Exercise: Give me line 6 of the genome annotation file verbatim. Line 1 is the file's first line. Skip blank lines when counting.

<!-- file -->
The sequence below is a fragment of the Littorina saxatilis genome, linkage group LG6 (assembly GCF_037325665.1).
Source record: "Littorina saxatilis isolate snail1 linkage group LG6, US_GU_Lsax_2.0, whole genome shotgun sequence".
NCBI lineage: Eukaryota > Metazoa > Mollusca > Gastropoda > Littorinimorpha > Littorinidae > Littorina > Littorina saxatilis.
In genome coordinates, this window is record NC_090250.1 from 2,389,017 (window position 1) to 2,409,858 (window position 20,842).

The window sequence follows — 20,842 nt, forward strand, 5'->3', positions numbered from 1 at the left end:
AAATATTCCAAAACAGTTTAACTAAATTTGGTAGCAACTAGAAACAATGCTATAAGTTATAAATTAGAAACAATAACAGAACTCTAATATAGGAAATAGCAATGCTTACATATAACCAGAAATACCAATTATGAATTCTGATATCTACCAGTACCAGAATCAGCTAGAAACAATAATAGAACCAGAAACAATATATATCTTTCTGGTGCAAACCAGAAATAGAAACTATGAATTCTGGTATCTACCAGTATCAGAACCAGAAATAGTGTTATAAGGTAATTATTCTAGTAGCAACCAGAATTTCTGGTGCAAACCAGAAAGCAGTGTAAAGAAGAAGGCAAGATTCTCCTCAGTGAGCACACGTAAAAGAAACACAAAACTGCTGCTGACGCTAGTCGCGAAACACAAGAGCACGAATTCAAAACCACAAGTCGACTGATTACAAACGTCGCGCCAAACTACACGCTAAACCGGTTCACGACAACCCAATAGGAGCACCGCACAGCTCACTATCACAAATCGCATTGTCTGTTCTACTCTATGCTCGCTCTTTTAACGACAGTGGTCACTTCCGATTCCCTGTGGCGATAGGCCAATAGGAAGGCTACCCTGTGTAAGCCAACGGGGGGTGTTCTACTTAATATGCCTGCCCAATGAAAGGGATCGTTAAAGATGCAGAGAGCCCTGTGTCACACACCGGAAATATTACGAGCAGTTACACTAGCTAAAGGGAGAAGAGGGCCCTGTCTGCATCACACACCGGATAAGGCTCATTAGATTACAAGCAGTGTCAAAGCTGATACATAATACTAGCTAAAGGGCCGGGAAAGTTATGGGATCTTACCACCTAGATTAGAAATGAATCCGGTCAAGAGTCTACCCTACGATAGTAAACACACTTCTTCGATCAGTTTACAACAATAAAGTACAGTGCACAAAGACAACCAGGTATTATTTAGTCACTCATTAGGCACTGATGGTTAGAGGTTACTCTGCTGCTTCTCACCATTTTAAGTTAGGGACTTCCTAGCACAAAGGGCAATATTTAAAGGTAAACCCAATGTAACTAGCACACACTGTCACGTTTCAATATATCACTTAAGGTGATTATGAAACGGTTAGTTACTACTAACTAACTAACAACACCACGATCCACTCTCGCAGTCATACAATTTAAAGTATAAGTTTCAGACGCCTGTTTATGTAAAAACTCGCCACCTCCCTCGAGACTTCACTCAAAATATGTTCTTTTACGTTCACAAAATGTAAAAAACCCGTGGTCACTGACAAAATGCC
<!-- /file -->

AAATATTCCAAAACAGTTTAACTAAATTTGGTAGCAACTAGAAACAATGCTATAAGTTATAAATTAGAAACAATAACAGAACTCTAATATAGGAAATAGCAATGCTTACATATAACCAGAAATACCAATTATGAATTCTGATATCTACCAGTACCAGAATCAGCTAGAAACAATAATAGAACCAGAAACAATATATATCTTTCTGGTGCAAACCAGAAATAGAAACTATGAATTCTGGTATCTACCAGTATCAGAACCAGAAATAGTGTTATAAGGTAATTATTCTAGTAGCAACCAGAATTTCTGGTGCAAACCAGAAAGCAGTGTAAAGAAGAAGGCAAGATTCTCCTCAGTGAGCACACGTAAAAGAAACACAAAACTGCTGCTGACGCTAGTCGCGAAACACAAGAGCACGAATTCAAAACCACAAGTCGACTGATTACAAACGTCGCGCCAAACTACACGCTAAACCGGTTCACGACAACCCAATAGGAGCACCGCACAGCTCACTATCACAAATCGCATTGTCTGTTCTACTCTATGCTCGCTCTTTTAACGACAGTGGTCACTTCCGATTCCCTGTGGCGATAGGCCAATAGGAAGGCTACCCTGTGTAAGCCAACGGGGGGTGTTCTACTTAATATGCCTGCCCAATGAAAGGGATCGTTAAAGATGCAGAGAGCCCTGTGTCACACACCGGAAATATTACGAGCAGTTACACTAGCTAAAGGGAGAAGAGGGCCCTGTCTGCATCACACACCGGATAAGGCTCATTAGATTACAAGCAGTGTCAAAGCTGATACATAATACTAGCTAAAGGGCCGGGAAAGTTATGGGATCTTACCACCTAGATTAGAAATGAATCCGGTCAAGAGTCTACCCTACGATAGTAAACACACTTCTTCGATCAGTTTACAACAATAAAGTACAGTGCACAAAGACAACCAGGTATTATTTAGTCACTCATTAGGCACTGATGGTTAGAGGTTACTCTGCTGCTTCTCACCATTTTAAGTTAGGGACTTCCTAGCACAAAGGGCAATATTTAAAGGTAAACCCAATGTAACTAGCACACACTGTCACGTTTCAATATATCACTTAAGGTGATTATGAAACGGTTAGTTACTACTAACTAACTAACAACACCACGATCCACTCTCGCAGTCATACAATTTAAAGTATAAGTTTCAGACGCCTGTTTATGTAAAAACTCGCCACCTCCCTCGAGACTTCACTCAAAATATGTTCTTTTACGTTCACAAAATGTAAAAAACCCGTGGTCACTGACAAAATGCC